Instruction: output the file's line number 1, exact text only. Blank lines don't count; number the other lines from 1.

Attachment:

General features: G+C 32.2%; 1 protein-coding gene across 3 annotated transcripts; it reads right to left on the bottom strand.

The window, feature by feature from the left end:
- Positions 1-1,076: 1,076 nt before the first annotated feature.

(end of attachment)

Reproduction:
General features: G+C 32.2%; 1 protein-coding gene across 3 annotated transcripts; it reads right to left on the bottom strand.